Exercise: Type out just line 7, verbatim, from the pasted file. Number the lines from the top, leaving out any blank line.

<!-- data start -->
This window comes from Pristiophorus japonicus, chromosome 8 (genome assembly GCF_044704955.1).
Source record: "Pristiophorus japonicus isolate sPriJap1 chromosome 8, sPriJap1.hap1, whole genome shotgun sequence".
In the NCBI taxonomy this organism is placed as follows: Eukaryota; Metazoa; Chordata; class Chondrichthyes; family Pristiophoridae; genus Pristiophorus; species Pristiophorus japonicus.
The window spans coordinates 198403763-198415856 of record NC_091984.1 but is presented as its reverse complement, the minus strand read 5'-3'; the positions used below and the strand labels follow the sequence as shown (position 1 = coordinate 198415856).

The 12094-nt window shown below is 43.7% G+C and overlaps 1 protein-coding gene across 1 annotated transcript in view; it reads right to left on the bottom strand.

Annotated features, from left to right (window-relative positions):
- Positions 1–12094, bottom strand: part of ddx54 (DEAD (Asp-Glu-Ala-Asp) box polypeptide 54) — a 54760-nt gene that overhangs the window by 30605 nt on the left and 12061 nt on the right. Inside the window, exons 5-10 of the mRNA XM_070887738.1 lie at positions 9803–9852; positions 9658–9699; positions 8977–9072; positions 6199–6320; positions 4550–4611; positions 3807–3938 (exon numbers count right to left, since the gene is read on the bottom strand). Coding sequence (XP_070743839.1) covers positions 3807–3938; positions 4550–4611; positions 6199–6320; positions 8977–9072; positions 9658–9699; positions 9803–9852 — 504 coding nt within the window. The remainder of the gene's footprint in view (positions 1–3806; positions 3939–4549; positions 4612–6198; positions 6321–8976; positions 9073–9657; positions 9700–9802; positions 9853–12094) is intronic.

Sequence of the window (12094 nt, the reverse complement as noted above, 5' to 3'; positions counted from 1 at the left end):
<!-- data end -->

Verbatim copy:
- Positions 1–12094, bottom strand: part of ddx54 (DEAD (Asp-Glu-Ala-Asp) box polypeptide 54) — a 54760-nt gene that overhangs the window by 30605 nt on the left and 12061 nt on the right. Inside the window, exons 5-10 of the mRNA XM_070887738.1 lie at positions 9803–9852; positions 9658–9699; positions 8977–9072; positions 6199–6320; positions 4550–4611; positions 3807–3938 (exon numbers count right to left, since the gene is read on the bottom strand). Coding sequence (XP_070743839.1) covers positions 3807–3938; positions 4550–4611; positions 6199–6320; positions 8977–9072; positions 9658–9699; positions 9803–9852 — 504 coding nt within the window. The remainder of the gene's footprint in view (positions 1–3806; positions 3939–4549; positions 4612–6198; positions 6321–8976; positions 9073–9657; positions 9700–9802; positions 9853–12094) is intronic.